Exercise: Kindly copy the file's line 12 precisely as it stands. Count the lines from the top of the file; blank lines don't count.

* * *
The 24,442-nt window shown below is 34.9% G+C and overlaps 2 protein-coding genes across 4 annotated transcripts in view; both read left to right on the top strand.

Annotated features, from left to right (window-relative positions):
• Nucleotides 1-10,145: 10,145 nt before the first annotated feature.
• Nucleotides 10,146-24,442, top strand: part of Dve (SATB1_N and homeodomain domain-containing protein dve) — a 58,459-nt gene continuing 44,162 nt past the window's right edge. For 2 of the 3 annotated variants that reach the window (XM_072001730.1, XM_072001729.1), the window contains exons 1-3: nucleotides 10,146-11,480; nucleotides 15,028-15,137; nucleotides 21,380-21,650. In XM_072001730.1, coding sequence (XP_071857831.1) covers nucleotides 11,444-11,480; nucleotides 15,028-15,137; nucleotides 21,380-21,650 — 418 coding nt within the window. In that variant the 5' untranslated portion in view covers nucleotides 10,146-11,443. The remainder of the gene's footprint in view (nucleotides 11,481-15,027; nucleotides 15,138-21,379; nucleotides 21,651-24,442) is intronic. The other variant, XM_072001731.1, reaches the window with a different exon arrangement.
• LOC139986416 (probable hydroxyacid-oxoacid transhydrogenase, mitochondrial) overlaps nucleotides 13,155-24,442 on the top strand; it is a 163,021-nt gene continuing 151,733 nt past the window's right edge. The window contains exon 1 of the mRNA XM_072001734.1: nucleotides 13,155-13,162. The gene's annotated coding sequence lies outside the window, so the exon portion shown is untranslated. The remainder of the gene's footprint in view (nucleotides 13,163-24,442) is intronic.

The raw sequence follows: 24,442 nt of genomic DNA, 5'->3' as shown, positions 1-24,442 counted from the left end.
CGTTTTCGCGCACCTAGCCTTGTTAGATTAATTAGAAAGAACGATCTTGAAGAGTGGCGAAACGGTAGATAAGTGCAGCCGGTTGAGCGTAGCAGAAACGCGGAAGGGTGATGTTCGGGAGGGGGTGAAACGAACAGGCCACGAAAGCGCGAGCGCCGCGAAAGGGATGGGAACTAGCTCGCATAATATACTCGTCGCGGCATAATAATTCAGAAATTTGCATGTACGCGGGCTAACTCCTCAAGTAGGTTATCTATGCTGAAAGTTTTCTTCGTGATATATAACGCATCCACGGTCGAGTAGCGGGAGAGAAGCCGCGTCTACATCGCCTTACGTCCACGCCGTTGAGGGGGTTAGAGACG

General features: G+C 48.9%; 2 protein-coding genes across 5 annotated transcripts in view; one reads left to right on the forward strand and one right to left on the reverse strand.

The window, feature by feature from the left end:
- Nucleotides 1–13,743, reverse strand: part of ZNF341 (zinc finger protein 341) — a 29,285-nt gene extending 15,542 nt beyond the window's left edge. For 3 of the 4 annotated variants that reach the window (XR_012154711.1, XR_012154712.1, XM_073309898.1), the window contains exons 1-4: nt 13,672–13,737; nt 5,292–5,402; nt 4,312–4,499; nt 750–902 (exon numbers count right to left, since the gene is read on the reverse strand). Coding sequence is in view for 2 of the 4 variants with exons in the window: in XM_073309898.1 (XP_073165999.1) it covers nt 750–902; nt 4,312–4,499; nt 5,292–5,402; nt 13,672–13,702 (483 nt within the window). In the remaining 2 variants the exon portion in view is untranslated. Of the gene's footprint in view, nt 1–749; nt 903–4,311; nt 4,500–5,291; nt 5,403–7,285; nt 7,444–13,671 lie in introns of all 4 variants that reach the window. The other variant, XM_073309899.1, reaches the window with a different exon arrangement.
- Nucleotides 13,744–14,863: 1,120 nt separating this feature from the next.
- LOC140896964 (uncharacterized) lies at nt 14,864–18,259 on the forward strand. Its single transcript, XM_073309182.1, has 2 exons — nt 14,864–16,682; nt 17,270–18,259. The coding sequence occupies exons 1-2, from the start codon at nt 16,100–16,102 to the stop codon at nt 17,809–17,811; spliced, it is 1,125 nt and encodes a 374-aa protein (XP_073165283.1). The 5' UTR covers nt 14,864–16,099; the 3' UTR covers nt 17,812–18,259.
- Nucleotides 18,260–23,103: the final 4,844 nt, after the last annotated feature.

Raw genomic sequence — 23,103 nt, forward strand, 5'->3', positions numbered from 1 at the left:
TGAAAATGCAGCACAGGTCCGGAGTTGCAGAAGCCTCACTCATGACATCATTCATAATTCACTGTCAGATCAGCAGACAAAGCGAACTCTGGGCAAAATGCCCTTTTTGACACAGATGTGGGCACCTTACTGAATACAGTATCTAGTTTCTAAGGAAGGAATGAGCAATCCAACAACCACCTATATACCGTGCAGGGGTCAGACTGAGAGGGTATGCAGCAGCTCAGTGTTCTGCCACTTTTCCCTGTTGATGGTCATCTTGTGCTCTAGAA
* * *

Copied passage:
- LOC140896964 (uncharacterized) lies at nt 14,864–18,259 on the forward strand. Its single transcript, XM_073309182.1, has 2 exons — nt 14,864–16,682; nt 17,270–18,259. The coding sequence occupies exons 1-2, from the start codon at nt 16,100–16,102 to the stop codon at nt 17,809–17,811; spliced, it is 1,125 nt and encodes a 374-aa protein (XP_073165283.1). The 5' UTR covers nt 14,864–16,099; the 3' UTR covers nt 17,812–18,259.